Author: Norah F. Aldawsari
Some individuals may experience adversity, stressors, or traumatic events that negatively affect their lives and wellbeing. These adverse effects may last for a short or long period of time. After traumatic events, breakups, losing a loved one, losing a job, some individuals may dwell in very critical self-dialogues, causing more stress, feeling ashamed, and suffering. Their silent inner voices may become louder. Sometimes these voices may be encouraging; other times, they may be very critical, bullied, and destructive.
Because of these inner voices and self-criticism, individuals may become very harsh on themselves, punish themselves, and take responsibility for anything and everything. Many self-negative and critical thoughts make one feel depressed, unworthy, or inadequate, telling themselves that “I will never be good enough; I am so stupid; I deserve this awful treatment; I am so ugly, and this is why he cheated on me; I am a failure.” Such thoughts may poison one’s life and cause serious mental health issues, such as anxiety, depression, anger issues, and low self-esteem, causing impairments in one’s interpersonal relationships, occupation, and social life.
An extensive number of research studies found that self-compassion can be the antidote for such mental health issues, which help alleviate the consequences of negative self-talk and has shown its benefits for one’s wellbeing and quality of life. Self-compassion is basically treating yourself as you treat your best friend and loved one who has a difficult time. It is patting your shoulder and hugging you rather than pointing the finger at you. Self-compassion allows individuals to be more caring about themselves, let them focus on what they need now, and be kind to themselves during difficult times.
Self-compassion may have positive effects on their brain and body. It helps to send messages to the amygdala that there are no perceived threats, which will decrease one’s stress hormone, release muscle tension, and make one feel safe and insecure. Individuals who have more self-compassion show “greater happiness, life satisfaction, and motivation, better relationships, and physical health, and less anxiety and depression.” Individuals with more compassion have more resilience which helps individuals bounce back, function in life, and adaptively cope with stressful life events, such as death, divorce, serious illness, or failures. Self-compassion allows people to be aware of their inner dialogue. It helps individuals interrupt their self-critical dialogue and negative self-talk and adopt more realistic and adaptive self-thoughts.
Researchers and professionals found different ways to practice self-compassion. For example, Dr. Cristopher Germer, a Harvard psychologist, identified five self-compassion methods: physical, mental, emotional, relational, and spiritual. Similarly, Beverly Engel, a licensed marriage and family therapist who is an expert in working with survivors of childhood and adult abuse, found five aspects of self-compassion: self-understanding, self-forgiveness, self-acceptance, self-kindness, and self-encouragement. Her book, It wasn’t your fault, is a good self-help book that can teach you self-compassion and cope with shame and abuse.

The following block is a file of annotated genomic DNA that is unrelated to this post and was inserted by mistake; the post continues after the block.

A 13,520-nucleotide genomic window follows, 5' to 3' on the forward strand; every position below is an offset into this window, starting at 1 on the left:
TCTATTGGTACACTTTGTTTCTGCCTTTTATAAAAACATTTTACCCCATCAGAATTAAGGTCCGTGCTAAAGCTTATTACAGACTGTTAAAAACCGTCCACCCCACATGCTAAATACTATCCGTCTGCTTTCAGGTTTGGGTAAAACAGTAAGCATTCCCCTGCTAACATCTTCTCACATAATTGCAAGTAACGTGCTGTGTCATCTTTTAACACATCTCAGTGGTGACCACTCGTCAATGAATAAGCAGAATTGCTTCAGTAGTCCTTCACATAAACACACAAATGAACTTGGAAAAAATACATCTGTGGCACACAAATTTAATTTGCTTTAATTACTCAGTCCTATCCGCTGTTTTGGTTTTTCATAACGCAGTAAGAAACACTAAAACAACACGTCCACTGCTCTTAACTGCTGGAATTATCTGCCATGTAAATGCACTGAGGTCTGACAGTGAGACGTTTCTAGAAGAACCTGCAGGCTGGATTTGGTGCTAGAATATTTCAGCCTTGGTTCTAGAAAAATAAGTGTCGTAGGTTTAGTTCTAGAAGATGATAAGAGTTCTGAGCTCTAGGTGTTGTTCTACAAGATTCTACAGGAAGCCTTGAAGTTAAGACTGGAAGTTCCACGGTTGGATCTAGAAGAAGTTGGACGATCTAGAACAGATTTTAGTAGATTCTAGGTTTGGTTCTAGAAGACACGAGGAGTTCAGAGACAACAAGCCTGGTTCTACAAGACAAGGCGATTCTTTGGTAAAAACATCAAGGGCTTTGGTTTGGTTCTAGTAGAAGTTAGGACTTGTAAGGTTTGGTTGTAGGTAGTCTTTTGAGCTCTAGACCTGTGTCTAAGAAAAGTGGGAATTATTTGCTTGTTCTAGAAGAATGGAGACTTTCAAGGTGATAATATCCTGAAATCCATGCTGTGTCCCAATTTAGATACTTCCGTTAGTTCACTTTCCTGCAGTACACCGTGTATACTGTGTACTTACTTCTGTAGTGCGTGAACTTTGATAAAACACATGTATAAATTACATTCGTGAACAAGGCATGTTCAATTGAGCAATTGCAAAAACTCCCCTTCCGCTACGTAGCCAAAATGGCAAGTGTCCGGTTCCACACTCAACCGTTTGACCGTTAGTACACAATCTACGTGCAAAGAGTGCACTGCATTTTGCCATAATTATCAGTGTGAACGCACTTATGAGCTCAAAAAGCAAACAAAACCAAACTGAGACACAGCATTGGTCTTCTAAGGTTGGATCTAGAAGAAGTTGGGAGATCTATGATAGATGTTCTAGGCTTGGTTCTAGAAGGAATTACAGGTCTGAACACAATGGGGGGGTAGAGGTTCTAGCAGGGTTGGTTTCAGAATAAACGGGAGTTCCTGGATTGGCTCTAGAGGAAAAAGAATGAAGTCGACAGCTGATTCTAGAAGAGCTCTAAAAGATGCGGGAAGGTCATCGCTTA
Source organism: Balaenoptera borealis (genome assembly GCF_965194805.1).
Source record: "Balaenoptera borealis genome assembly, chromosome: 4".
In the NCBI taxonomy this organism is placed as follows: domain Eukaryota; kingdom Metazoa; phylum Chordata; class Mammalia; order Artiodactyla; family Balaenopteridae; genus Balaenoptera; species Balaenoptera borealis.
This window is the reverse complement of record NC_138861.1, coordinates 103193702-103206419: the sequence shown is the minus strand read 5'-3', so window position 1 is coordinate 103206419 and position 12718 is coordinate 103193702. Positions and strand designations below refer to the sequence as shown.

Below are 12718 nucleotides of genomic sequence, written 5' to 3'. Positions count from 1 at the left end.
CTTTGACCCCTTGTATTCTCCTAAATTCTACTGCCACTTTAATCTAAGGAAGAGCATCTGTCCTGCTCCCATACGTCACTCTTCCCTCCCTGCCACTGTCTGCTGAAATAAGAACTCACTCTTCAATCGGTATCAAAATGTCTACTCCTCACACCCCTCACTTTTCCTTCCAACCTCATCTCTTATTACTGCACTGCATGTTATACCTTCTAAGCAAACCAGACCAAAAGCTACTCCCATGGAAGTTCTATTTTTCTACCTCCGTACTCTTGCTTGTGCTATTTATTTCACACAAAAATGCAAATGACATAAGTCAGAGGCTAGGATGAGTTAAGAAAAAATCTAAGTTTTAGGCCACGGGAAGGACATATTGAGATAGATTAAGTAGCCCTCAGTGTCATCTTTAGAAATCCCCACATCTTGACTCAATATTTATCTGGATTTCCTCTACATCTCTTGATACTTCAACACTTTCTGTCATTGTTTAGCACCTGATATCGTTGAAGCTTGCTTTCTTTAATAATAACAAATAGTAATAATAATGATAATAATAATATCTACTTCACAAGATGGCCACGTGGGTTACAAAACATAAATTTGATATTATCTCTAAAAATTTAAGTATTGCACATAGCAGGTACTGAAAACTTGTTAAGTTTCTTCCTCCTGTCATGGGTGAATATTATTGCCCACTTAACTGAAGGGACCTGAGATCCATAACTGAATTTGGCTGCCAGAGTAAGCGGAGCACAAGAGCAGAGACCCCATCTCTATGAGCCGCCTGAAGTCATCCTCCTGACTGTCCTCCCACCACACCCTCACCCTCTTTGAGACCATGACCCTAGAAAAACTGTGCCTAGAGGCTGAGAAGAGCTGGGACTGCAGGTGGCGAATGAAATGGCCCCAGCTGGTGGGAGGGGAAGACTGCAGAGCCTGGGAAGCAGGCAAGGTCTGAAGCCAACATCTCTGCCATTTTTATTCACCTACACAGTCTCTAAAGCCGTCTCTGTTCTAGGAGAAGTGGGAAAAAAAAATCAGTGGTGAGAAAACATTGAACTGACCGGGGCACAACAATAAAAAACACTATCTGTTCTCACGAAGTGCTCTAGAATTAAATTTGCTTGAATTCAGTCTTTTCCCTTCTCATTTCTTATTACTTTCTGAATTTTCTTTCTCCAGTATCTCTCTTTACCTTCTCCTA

Ways to boost your self-compassion:
• Comfort your body and take deep breaths. Massage any intense part of your body, such as neck or shoulder.
• Take a walk to allow yourself to feel grounding. Be aware of your breathing, your weight on the chair, and your feet on the ground. Be mentally and physically in the moment, here and now.
• Write yourself a letter with no judgment or blame. Try to explain the situation and nurture your feelings. Again, no judgment or blame, please.
• While you are in pain, try to practice meditation. It is a great way to nurture and accept your feelings.
• Practice forgiveness. Remember, you are a human and are prone to make mistakes. No one is perfect and free of flaws. Be gentle when confronting self-critical thoughts. Remember, “There is no sense in punishing your future for the mistakes of your past. Forgive yourself, grow from it, and then let it go”-Melanie Koulouris.
• Express gratitude. Think about what you have had instead of what you do not have. By appreciating what you have, you create peace of mind and relief and gentler inner voices within yourself.
Here are some free self-help resources for personal use only.
• Dr. Kristine Neff has 18 different self-compassion guided practices and exercises https://self-compassion.org/category/exercises/
• Dr. Cristopher Germer has a variety of self-compassion meditations https://chrisgermer.com/meditations/
• The centre for Clinical Interventions developed a book consisting of 7 modules that help individuals turn self-criticism into self-kindness and practical skills to be more compassionate towards oneself. https://www.cci.health.wa.gov.au/Resources/For-Clinicians/Self-Compassion